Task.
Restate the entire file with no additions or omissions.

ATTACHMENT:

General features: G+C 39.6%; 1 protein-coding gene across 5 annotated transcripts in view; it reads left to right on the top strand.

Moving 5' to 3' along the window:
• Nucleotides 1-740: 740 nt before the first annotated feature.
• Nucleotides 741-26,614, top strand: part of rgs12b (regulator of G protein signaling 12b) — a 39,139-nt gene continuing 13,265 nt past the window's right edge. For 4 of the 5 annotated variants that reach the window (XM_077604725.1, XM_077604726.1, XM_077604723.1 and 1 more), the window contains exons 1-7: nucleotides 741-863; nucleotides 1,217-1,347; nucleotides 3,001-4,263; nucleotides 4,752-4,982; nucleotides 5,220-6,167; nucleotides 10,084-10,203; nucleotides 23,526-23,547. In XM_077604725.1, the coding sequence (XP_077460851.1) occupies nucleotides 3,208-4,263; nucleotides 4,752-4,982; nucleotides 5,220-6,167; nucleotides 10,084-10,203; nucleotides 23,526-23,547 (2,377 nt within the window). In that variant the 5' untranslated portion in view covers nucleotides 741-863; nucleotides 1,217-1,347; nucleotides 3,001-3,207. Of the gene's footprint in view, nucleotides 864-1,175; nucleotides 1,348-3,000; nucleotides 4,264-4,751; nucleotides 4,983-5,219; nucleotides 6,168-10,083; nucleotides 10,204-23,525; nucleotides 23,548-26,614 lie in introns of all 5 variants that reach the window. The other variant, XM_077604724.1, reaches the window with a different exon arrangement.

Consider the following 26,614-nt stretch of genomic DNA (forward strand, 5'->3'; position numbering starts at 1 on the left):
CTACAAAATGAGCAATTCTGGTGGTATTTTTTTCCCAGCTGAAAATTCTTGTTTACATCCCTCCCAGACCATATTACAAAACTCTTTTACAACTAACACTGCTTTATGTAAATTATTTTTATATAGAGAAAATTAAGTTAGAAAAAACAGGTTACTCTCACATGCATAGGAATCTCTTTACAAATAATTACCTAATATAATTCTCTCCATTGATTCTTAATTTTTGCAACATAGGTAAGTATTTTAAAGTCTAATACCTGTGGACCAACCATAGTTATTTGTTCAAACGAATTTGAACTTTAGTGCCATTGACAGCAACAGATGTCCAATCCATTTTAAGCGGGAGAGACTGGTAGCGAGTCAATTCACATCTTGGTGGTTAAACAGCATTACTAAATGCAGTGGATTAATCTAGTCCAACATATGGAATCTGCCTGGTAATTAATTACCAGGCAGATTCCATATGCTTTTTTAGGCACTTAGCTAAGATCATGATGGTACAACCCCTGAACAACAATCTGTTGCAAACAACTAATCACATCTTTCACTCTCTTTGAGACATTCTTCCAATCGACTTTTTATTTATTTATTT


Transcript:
General features: G+C 39.6%; 1 protein-coding gene across 5 annotated transcripts in view; it reads left to right on the top strand.

Moving 5' to 3' along the window:
• Nucleotides 1-740: 740 nt before the first annotated feature.
• Nucleotides 741-26,614, top strand: part of rgs12b (regulator of G protein signaling 12b) — a 39,139-nt gene continuing 13,265 nt past the window's right edge. For 4 of the 5 annotated variants that reach the window (XM_077604725.1, XM_077604726.1, XM_077604723.1 and 1 more), the window contains exons 1-7: nucleotides 741-863; nucleotides 1,217-1,347; nucleotides 3,001-4,263; nucleotides 4,752-4,982; nucleotides 5,220-6,167; nucleotides 10,084-10,203; nucleotides 23,526-23,547. In XM_077604725.1, the coding sequence (XP_077460851.1) occupies nucleotides 3,208-4,263; nucleotides 4,752-4,982; nucleotides 5,220-6,167; nucleotides 10,084-10,203; nucleotides 23,526-23,547 (2,377 nt within the window). In that variant the 5' untranslated portion in view covers nucleotides 741-863; nucleotides 1,217-1,347; nucleotides 3,001-3,207. Of the gene's footprint in view, nucleotides 864-1,175; nucleotides 1,348-3,000; nucleotides 4,264-4,751; nucleotides 4,983-5,219; nucleotides 6,168-10,083; nucleotides 10,204-23,525; nucleotides 23,548-26,614 lie in introns of all 5 variants that reach the window. The other variant, XM_077604724.1, reaches the window with a different exon arrangement.

Consider the following 26,614-nt stretch of genomic DNA (forward strand, 5'->3'; position numbering starts at 1 on the left):
CTACAAAATGAGCAATTCTGGTGGTATTTTTTTCCCAGCTGAAAATTCTTGTTTACATCCCTCCCAGACCATATTACAAAACTCTTTTACAACTAACACTGCTTTATGTAAATTATTTTTATATAGAGAAAATTAAGTTAGAAAAAACAGGTTACTCTCACATGCATAGGAATCTCTTTACAAATAATTACCTAATATAATTCTCTCCATTGATTCTTAATTTTTGCAACATAGGTAAGTATTTTAAAGTCTAATACCTGTGGACCAACCATAGTTATTTGTTCAAACGAATTTGAACTTTAGTGCCATTGACAGCAACAGATGTCCAATCCATTTTAAGCGGGAGAGACTGGTAGCGAGTCAATTCACATCTTGGTGGTTAAACAGCATTACTAAATGCAGTGGATTAATCTAGTCCAACATATGGAATCTGCCTGGTAATTAATTACCAGGCAGATTCCATATGCTTTTTTAGGCACTTAGCTAAGATCATGATGGTACAACCCCTGAACAACAATCTGTTGCAAACAACTAATCACATCTTTCACTCTCTTTGAGACATTCTTCCAATCGACTTTTTATTTATTTATTT